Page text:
Stories about Humanitarian Response from July, 2007
Scenes from the Sidewalk writes about a charity tennis tournament intended for late October: “Our goal is to push the envelope and help the Kyiv community recognize the problems related to street children. We want to show people that these children can be rehabilitated and then create an avenue so...
Two American bloggers in China will be taking their blog on the road for a year starting with a trip next month, for charity, for understanding, and for your dreams.
Instead of the usual political banter, this week's view into the Palestinian blogosphere will focus on women - join Jillian York for a glimpse into what female bloggers (or those blogging about females) are thinking.
Joshua joins the “Stop trying to save Africa” debate: “Those in the Afro-blogosphere have heard these points many times, though they seem to stick more when they come from a provocative headline penned by a much acclaimed young novelist whose classmates (he graduated from Harvard in 2005) are the ‘perky...
Jordan and Syria are calling for international help to deal with the escalating crisis with the influx of Iraqi refugees, writes Natasha Tynes from Jordan.
South Korean Christian missionaries were abducted in Ghazni, south-west of Kabul, on the 19th of this month. The abductors who kidnapped 23 missionaries are Taleban fighters. The hostages were abducted from a bus travelling from Kandahar to Kabul. What the Taleban fighters demand to the Korean government is first to...
Jemimah Steinfeld from Shanghaiist reports on the effect of one child policy that makes domestic adoption of abandoned children more difficult.
Pernille, a Danish capacity building facilitator in Uganda asks, “Do I look as if I am trying to save Africa?“: I have followed the debate pushed by the Nigerian writer Iweala Uzodinma's article ‘Stop Trying to Save Africa. It has been commented on various blogs and even the Danish Sunday...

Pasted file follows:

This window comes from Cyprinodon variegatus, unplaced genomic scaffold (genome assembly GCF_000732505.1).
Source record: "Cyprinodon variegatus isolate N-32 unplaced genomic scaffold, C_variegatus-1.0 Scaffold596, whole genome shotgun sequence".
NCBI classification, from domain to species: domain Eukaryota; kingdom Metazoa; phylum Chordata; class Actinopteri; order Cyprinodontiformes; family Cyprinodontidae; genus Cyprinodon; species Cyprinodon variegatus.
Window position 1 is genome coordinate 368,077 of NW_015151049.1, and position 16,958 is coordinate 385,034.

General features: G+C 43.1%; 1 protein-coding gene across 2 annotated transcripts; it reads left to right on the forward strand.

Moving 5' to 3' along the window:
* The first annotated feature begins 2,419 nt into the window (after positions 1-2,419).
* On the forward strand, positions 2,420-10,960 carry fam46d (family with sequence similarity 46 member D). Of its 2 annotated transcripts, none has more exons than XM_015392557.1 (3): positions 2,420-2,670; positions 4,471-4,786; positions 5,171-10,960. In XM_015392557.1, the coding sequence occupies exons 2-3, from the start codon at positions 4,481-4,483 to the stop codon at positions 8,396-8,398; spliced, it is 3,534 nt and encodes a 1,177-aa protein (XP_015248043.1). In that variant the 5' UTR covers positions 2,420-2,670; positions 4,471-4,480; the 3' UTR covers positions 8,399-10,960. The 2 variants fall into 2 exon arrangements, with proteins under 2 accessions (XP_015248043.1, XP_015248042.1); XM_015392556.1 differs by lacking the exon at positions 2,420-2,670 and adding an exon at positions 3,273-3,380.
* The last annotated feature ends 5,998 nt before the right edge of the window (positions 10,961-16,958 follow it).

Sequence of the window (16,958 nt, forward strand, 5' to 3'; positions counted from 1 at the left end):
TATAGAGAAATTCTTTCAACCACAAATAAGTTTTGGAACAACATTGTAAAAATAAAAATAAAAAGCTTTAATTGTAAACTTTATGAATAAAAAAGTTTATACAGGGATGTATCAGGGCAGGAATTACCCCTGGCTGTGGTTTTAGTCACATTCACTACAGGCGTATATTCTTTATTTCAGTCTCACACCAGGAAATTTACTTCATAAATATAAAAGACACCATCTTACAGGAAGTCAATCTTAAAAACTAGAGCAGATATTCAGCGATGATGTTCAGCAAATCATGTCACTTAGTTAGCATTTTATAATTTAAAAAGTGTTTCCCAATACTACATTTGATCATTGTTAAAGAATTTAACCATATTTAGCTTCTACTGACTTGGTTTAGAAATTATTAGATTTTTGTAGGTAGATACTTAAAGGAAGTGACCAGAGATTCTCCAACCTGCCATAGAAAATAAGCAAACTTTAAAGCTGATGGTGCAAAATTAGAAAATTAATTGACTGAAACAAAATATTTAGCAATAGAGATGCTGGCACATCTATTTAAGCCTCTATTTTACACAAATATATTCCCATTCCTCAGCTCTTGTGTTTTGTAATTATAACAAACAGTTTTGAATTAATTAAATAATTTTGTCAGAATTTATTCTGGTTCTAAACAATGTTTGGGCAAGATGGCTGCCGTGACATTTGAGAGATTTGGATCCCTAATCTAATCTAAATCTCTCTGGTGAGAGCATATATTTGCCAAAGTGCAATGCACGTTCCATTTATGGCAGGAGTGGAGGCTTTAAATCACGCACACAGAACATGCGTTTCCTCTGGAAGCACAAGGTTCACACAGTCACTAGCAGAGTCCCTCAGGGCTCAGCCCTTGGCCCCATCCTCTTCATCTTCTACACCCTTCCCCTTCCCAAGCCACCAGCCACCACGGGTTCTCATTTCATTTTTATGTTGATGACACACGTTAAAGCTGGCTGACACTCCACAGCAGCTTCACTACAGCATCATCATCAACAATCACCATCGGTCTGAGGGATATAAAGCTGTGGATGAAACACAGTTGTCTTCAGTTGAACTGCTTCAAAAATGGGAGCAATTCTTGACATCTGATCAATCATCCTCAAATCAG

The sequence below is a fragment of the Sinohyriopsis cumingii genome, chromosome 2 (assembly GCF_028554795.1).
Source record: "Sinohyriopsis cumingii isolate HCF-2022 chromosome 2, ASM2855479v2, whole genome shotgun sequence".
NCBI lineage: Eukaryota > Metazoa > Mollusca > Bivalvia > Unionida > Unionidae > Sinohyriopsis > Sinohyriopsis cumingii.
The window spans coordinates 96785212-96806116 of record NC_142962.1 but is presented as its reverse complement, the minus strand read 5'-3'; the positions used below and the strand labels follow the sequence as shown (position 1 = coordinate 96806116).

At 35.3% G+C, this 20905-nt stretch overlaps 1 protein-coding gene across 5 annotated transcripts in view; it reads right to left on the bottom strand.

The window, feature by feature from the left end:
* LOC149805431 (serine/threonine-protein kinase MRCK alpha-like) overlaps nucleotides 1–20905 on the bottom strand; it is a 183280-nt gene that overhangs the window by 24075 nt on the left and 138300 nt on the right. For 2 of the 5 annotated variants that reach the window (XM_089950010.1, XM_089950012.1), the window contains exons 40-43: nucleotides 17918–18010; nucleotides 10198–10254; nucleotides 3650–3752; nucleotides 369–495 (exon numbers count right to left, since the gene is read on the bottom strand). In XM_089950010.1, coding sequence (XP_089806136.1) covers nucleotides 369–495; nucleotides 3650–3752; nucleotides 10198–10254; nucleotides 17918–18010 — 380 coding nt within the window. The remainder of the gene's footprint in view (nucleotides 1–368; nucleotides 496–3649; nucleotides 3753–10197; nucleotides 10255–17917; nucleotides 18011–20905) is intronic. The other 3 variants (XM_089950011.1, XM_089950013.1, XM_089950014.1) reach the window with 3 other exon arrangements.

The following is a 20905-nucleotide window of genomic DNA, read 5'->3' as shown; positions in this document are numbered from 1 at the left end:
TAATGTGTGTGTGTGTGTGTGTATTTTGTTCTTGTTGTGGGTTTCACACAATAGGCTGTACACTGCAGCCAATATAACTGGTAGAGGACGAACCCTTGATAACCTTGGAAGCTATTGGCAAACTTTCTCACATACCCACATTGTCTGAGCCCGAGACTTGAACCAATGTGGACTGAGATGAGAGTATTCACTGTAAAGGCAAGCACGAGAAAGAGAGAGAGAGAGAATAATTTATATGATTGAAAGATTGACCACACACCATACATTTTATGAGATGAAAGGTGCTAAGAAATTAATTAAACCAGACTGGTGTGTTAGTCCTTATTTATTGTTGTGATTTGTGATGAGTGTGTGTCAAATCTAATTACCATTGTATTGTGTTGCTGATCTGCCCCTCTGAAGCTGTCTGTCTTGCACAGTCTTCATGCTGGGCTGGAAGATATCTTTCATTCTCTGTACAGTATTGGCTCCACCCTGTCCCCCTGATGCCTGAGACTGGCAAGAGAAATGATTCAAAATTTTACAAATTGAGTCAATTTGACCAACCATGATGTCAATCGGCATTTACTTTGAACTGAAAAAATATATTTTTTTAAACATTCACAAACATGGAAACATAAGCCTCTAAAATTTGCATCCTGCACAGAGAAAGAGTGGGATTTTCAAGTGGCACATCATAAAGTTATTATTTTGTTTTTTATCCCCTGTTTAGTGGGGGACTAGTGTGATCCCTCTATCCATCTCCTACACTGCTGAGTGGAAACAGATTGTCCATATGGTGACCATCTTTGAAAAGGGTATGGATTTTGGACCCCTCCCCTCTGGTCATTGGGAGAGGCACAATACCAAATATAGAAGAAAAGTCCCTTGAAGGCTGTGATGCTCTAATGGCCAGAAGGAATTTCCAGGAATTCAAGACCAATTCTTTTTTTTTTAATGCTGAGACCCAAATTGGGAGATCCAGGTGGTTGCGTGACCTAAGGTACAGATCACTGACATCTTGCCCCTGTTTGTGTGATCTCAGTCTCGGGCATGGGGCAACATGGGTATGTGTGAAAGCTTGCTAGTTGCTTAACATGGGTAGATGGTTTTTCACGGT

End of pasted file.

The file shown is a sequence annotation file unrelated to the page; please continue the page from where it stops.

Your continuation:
The best blog posts from the Palestinian blogosphere are not always the happiest. While many around the world are celebrating the victory of the AKP in Turkey and the release of the final Harry Potter book, others are suffering, writes Jillian York.
Ladybird from Iraq questions the preferential treatment Dubai is getting from the US when it comes to trafficking children.
This week's Arabic translation has good and bad news. On the good side is a pioneering scheme by Jordan to publish draft laws online and give people the chance to comment on them before being passed as legislation while on the bad are stories about more censorship and arrests of student activists in Egypt.
Few people, including Japanese themselves, are aware of the dismal record of Japan's treatment of refugees, particularly its treatment of Kurdish refugees. After struggling for many years to make a home in Japan, Erdal Dogan and his family, who fled Turkey amid religious and ethnic persecution, have finally been forced to leave, luckily having been accepted as refugees in Canada. Japanese bloggers reflect on the departure with sadness and frustration.
While the His Majesty King Mohammed VI is changing the face of the country, former king Mohammed V has been nominated for the title of Righteous Among Nations. More discussion of the royal family, the city of Meknès, and more in this week's Morocco roundup.
Saudi women are grabbing the headlines once again - this time with a protest to demand the freedom of their husbands and kin arrested under 'terrorism' charges, in the conservative kingdom where women are not even allowed to drive. While newspapers are shying from covering the demonstration, bloggers are coming up with creative methods to spread their demands and concerns.
The past week has been rough for Japan. Just as a torrential typhoon finished ripping through Okinawa and Kyushu, massive earthquakes hit Niigata and nearby regions, among other things setting fire to parts of Kashiwazaki-Kariwa, the world's largest nuclear power plant. Video footage and blog translations in this week's post provide a glimpse into what has been happening at ground level.
Zizou from Djerba has photographs of heavy flooding this weekend in Khartoum.
Donald Clark from Chinese Law Prof Blog introduced a proposed amendment to the Criminal Law defining and criminalizing slavery proposed by a lawyer and activist Wu Ge.
Politics is the order of the day this week. Events in Iraq can be confusing at the best of times - so why not let Iraqi bloggers put things straight. But it is not all dry subjects, I also have snipers in Baghdad, two weddings and a funeral. And, if read to the end, the kittens are back!
Declan Butler reports on the Tripoli Six case: “…so far the endgame script in this tragic case is playing out as predicted.” There's still some hope, though.
Lui qui lu wei from 1510 criticized the Chinese society being too indifferent and cruel(zh). Recently a young person was drowning in the flood, more than a thousands onlookers surrounded the scene. A year ago, some secondary school girls were forced into prostitution by their teacher, who were not charged...